TODAY IS the Feast of St. Monica

A Mother’s Love

There is a Christian hymn that goes,
“There is a balm in Gilead, a balm that sets me free…

This popular song reflects the desire
of many people’s hearts to be healed by Jesus Christ.
As St. Augustine of Hippo reminds us in his Confessions,
our hearts are restless until they rest in God.

St. Augustine of Hippo,
a fourth century bishop, monk, and theologian,
left the Western world his writings
on God and on the moral life,
as well as a guideline or Rule
for women and men religious on how to live together in Christ.

We Sisters of Rita, an Augustinian community,
remember him best for his Rule and
his example of a good and virtuous life.
His holy life, however, came after a long search and struggle.
And much of the success in finding the God of his fathers and mothers
was through the effort and prayers of his mother, St. Monica…

So what makes Monica so notable from other women?
The fact that she was a virtuous mother of a famous son is one reason.
But that alone does not make the difference.
Her patience, prayer, and persistence through life
earn her the respect and honor of all Christians.
She shows us all how to live a faithful life until death.
Her motherly concern was like any other mother.

Her son, Augustine, grew up in Tagaste, Africa
when it was under Roman rule and influence.
Yet he was precious, brilliant, and rebellious
of the example of Catholic faith
his mother believed in so staunchly.
He wanted to find this out his own way,
through struggle and error, by himself.
His saving grace was his loyal and deep friendships with others.
And when he moved to Milan, Italy
as a teacher and orator,
he wanted fame, fortune, and a future in the imperial circles.
He took on the ways of the world.
Monica was heartbroken and hurt.

Her response to her independent son
was to follow him wherever he went,
to pray without ceasing, and
to have confidence in the good and gracious God to help her.

She sought out other people to influence Augustine
in order to bring to fruition in what she considered
the will of God in her life and in Augustine’s.

She was one determined lady.
As she followed Augustine, even by ship,
you can imagine what the bright, soul searching Augustine may have felt!
She even went so far to go to the Bishop Ambrose of Milan
to beg and plead with him to talk her son into changing his ways.
She wept freely for her son alone and
in front of others for the sake of her son.
When she was following Augustine
in what was considered the prime of his life,
she was considered an elderly lady by the standards of the time.

She was a social woman of influence in her own community,
setting the standards of Catholic living in a still pagan environment.
She was active in her Church and with family and friends.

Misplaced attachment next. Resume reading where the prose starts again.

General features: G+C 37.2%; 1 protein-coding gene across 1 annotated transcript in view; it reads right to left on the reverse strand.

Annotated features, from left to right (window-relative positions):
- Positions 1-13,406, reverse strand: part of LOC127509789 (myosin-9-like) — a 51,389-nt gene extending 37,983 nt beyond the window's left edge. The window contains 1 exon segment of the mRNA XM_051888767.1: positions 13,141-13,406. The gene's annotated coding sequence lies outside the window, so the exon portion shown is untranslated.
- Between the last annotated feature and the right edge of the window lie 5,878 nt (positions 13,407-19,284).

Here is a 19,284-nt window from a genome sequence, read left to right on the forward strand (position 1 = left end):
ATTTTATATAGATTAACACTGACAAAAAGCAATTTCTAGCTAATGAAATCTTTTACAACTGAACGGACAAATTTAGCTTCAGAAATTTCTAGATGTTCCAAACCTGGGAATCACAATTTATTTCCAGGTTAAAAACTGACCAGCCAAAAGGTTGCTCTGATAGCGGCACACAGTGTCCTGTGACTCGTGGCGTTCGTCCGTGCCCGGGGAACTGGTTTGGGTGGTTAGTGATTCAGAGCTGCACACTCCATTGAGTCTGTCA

To leave this entirely behind
to be a prayer advocate and sojourner
on Augustine’s spiritual and physical journey
must have cost her.
Her example as a senior citizen,
certainly affected by the physical and emotional challenges of her age,
set an example to follow.

St. Augustine was baptized into the Catholic faith at age thirty-three.
Monica was there to see and to rejoice
in the fulfillment of her heart and desires.
Jesus Christ had been recognized by Augustine.
His mother’s courage and prayer came to fruition….
At the end of her life,
Monica experienced the presence of God in a very special way,
perhaps similar to a vision of heaven.
She experienced this with Augustine,
sitting in quiet solitude before the Lord.
To rest in the Lord with others after life’s journey
surely is the pearl to be sought of great value.
Whether it is as seniors or not so aged,
our life calls for a persistence and belief
in the goodness of God, prayer, and
a caring concern for the rest of humanity.
We might not be able to convert our loved ones.
But we all have the power to change someone’s life
for the better through prayer and perseverance.
For men and women of this century,
Monica’s life is relevant to our need for healing and happiness.
— Sisters of Saint Rita

[LINK TO SOURCE]

[PHOTO by Reinhardhauke window of St. Monica and her son St Augustine.   This file is licensed under the Creative Commons Attribution-Share Alike 3.0 Unported license. Made available by Wikimedia Commons]

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About Paul Wharton

I am a cradle Catholic, a native West Virginian, and a priest since April 24, 1982. Spiritual Direction has made a tremendous difference in my life and I encourage people to try it out. My motto is "Progress not perfection." I am grateful that God has done for me what I could not do for myself.
This entry was posted in Feasts & Seasons, Wisdom. Bookmark the permalink.

One Response to TODAY IS the Feast of St. Monica

  1. Barbara Lilly says:

    I enjoyed this reading, it is making my day better
    Blessings!

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